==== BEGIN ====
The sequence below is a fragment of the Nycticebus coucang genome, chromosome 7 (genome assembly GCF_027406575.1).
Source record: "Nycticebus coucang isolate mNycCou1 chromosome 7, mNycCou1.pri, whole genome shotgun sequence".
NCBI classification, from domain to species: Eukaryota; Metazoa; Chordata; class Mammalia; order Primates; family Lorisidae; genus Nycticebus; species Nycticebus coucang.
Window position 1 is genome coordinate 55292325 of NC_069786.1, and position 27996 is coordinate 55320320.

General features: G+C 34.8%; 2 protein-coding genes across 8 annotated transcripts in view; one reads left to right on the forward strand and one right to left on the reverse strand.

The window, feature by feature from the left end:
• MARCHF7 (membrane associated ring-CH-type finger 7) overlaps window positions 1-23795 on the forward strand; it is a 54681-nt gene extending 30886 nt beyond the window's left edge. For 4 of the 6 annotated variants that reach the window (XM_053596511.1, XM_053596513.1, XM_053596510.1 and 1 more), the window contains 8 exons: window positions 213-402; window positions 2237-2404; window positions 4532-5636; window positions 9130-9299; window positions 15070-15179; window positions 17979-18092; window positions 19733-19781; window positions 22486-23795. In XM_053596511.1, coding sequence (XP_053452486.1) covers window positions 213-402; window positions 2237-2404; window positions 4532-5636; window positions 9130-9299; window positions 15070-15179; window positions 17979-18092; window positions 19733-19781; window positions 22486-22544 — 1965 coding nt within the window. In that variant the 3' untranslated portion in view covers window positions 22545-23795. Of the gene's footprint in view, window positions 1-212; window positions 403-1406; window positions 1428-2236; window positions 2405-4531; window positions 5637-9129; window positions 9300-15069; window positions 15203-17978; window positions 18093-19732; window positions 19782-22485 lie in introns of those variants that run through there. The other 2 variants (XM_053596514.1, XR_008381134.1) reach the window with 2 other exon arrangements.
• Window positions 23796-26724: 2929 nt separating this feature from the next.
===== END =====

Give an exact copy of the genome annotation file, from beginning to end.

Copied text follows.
The sequence below is a fragment of the Nycticebus coucang genome, chromosome 7 (genome assembly GCF_027406575.1).
Source record: "Nycticebus coucang isolate mNycCou1 chromosome 7, mNycCou1.pri, whole genome shotgun sequence".
NCBI classification, from domain to species: Eukaryota; Metazoa; Chordata; class Mammalia; order Primates; family Lorisidae; genus Nycticebus; species Nycticebus coucang.
Window position 1 is genome coordinate 55292325 of NC_069786.1, and position 27996 is coordinate 55320320.

General features: G+C 34.8%; 2 protein-coding genes across 8 annotated transcripts in view; one reads left to right on the forward strand and one right to left on the reverse strand.

The window, feature by feature from the left end:
• MARCHF7 (membrane associated ring-CH-type finger 7) overlaps window positions 1-23795 on the forward strand; it is a 54681-nt gene extending 30886 nt beyond the window's left edge. For 4 of the 6 annotated variants that reach the window (XM_053596511.1, XM_053596513.1, XM_053596510.1 and 1 more), the window contains 8 exons: window positions 213-402; window positions 2237-2404; window positions 4532-5636; window positions 9130-9299; window positions 15070-15179; window positions 17979-18092; window positions 19733-19781; window positions 22486-23795. In XM_053596511.1, coding sequence (XP_053452486.1) covers window positions 213-402; window positions 2237-2404; window positions 4532-5636; window positions 9130-9299; window positions 15070-15179; window positions 17979-18092; window positions 19733-19781; window positions 22486-22544 — 1965 coding nt within the window. In that variant the 3' untranslated portion in view covers window positions 22545-23795. Of the gene's footprint in view, window positions 1-212; window positions 403-1406; window positions 1428-2236; window positions 2405-4531; window positions 5637-9129; window positions 9300-15069; window positions 15203-17978; window positions 18093-19732; window positions 19782-22485 lie in introns of those variants that run through there. The other 2 variants (XM_053596514.1, XR_008381134.1) reach the window with 2 other exon arrangements.
• Window positions 23796-26724: 2929 nt separating this feature from the next.